Shavuot desserts

How to Celebrate a Messianic Shavuot

Exploring Shavuot tradition and what Jesus adds to our celebration of God's law.

by Laura Costea | May 23 2023

Shavuot is one of the most important Jewish holidays, but it’s one that often seems to fly a bit under the radar. It’s been called a “neglected stepchild” compared to our other holidays. Maybe this is the reason many Gentiles know about Passover and Hanukkah but haven’t heard about Shavuot.

Even among our own people the meaning of Shavuot has evolved over time. What started as a harvest festival became a celebration of our receiving the law of God from Moses.

So let’s unpack the history and the traditions of Shavuot and see how they’re designed to encourage our trust in God and deepen our friendship with Him and with each other.

Where Shavuot Came From

It’s no accident that Shavuot and Passover are calendar buddies. God called us out of Egypt for a reason, and the holiday of Shavuot reveals at least part of that reason.

Shavuot has always been about God’s generous provision.

When God asked us to remember Passover, He wanted us to remember our redemption from slavery. Seven weeks later, He asked us to celebrate Shavuot as a way to remember that He would not only protect and deliver us from evil, but that He would provide for us wherever we go.

So Shavuot has always been about God’s generous provision—and about our response to that provision.

The original idea for Shavuot was pretty simple:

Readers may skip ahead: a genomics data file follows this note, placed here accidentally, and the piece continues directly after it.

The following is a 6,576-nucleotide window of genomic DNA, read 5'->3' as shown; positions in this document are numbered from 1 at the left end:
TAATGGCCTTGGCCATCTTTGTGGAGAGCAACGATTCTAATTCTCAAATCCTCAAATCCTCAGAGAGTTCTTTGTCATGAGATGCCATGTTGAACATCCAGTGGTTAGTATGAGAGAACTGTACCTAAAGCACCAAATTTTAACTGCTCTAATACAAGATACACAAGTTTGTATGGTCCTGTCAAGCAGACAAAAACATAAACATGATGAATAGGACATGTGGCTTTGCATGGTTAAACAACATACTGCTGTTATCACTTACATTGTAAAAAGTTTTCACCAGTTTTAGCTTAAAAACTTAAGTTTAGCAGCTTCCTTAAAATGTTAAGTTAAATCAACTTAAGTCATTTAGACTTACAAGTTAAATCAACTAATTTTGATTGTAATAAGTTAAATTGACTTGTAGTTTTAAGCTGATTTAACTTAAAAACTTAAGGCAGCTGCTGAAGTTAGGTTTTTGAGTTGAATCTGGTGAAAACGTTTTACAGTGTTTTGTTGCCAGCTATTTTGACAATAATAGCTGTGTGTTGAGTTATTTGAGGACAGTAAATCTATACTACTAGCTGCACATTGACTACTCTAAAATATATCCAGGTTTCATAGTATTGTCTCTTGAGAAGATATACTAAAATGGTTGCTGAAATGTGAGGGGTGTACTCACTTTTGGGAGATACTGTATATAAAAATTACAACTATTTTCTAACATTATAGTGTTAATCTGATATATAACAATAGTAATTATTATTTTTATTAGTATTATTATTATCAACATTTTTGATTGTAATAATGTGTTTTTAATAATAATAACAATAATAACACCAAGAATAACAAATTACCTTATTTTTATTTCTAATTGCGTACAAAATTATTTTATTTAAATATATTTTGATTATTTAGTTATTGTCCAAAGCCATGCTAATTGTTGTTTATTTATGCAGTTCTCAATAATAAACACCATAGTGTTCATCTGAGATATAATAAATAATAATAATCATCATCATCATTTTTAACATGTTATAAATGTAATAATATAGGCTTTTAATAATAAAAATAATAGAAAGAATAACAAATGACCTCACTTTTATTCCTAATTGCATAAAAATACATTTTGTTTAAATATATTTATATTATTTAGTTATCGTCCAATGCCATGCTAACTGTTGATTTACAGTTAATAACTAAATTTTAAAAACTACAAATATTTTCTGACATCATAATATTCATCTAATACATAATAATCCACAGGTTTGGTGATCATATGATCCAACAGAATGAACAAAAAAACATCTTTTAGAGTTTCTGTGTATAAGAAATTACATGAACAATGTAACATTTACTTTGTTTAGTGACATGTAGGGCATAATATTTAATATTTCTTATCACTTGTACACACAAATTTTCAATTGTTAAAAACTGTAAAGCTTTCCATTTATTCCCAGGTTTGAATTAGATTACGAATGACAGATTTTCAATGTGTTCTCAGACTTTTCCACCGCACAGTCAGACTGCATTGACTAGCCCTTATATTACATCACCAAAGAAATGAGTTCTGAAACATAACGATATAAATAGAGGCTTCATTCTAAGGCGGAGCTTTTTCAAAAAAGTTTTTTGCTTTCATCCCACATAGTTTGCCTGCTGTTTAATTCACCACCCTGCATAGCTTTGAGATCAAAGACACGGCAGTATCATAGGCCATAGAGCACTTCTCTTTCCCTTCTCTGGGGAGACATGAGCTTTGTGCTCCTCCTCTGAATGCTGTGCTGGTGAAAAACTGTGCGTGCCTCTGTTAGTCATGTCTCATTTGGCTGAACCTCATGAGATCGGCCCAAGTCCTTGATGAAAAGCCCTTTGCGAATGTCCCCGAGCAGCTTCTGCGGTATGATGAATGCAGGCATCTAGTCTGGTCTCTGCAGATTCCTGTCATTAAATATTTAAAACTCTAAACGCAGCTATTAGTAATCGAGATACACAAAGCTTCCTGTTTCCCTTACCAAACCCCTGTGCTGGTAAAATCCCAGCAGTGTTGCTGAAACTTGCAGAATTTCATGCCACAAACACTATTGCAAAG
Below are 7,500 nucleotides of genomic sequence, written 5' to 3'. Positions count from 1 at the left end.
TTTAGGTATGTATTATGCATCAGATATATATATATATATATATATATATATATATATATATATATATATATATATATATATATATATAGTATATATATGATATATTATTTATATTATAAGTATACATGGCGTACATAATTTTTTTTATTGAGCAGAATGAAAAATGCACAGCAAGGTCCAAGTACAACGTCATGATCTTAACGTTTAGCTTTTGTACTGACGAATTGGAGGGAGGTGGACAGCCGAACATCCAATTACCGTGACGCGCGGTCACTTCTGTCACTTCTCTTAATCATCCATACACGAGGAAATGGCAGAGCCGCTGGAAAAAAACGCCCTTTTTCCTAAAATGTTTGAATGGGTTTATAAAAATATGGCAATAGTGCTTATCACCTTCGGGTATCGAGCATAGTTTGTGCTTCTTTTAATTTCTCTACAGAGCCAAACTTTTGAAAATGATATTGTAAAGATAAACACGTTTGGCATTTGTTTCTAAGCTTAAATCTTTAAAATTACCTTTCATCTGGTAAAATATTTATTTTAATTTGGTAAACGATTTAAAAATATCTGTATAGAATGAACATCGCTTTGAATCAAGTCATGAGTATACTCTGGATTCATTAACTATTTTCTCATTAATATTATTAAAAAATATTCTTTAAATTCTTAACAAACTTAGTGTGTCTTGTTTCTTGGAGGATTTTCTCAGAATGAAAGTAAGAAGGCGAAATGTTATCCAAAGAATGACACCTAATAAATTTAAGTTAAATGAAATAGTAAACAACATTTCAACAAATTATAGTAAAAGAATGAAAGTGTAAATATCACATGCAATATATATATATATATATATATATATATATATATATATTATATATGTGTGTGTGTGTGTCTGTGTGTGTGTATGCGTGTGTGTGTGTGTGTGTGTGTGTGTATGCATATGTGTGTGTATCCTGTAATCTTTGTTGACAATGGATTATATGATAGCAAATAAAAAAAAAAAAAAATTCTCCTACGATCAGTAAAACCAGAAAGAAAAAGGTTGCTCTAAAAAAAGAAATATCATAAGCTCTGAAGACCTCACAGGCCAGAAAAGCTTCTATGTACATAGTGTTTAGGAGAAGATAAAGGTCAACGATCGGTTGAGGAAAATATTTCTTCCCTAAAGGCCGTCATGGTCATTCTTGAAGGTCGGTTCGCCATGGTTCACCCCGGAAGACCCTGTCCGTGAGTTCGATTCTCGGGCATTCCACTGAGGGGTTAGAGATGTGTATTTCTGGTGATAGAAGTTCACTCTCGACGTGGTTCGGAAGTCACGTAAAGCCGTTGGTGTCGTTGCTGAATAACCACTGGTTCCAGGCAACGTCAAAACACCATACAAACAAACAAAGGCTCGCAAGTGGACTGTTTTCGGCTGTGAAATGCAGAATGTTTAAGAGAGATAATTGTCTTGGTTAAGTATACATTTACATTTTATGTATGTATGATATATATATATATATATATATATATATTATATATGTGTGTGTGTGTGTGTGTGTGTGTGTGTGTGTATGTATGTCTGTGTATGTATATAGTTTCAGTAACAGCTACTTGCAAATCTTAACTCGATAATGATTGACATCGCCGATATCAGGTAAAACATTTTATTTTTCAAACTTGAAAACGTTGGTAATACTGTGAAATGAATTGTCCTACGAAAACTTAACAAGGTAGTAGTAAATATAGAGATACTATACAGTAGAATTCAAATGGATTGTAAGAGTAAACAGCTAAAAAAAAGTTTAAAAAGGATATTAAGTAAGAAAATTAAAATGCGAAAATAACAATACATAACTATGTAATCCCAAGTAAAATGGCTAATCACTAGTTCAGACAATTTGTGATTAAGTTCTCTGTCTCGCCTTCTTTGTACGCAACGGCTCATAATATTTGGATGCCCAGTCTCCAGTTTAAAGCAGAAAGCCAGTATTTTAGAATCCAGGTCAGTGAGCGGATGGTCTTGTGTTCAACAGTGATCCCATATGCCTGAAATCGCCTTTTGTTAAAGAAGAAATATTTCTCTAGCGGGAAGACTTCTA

• Israel was commanded to “present a grain offering of new grain to the Lord” (Leviticus 23:16). We could only have this harvest because God provided it. When He renewed the covenant with us, He reminded us: “I gave you a land on which you had not labored …” (Joshua 24:13). The land and the harvest both came from Him. Shavuot begins like all our holidays do—by remembering what God has done for us!
  • Though it may seem to some like a lesser-known holiday, Shavuot is one of the three feasts in a year when males were required to present themselves at the mountain of the Lord (Deuteronomy 16:16–17).
  • In the highest of holidays, we were to remember the lowliest among us. “And when you reap the harvest of your land, you shall not reap your field right up to its edge, nor shall you gather the gleanings after your harvest. You shall leave them for the poor and for the sojourner: I am the Lord your God” (Leviticus 23:22).

More than a Physical Harvest

When Moses came upon the burning bush and the holy ground, took off his sandals and bowed down low, God made a promise: “I have come down to deliver them out of the hand of the Egyptians and to bring them up out of that land to a good and broad land, a land flowing with milk and honey” (Exodus 3:8).

Imagine being forced to work someone else’s ground, to build someone else’s cities, then being promised your own land—a good, open land, flowing with the best foods you could imagine! God always had in mind to provide abundantly for our people.

But Shavuot is about more than just a physical harvest. Rabbinic tradition has also linked the giving of the Law to Shavuot. Just as Shavuot comes seven weeks after Passover, the giving of the Ten Commandments fell seven weeks after the original Passover event.1

So we count down the seven weeks each year with blessings, which is called “counting the omer.” This is a way to remember that God’s blessing of freedom from slavery is completed by His blessing us with both a plentiful harvest and His Ten Commandments as a guide for life.

If God provides abundantly for all aspects of life, that must include guidance.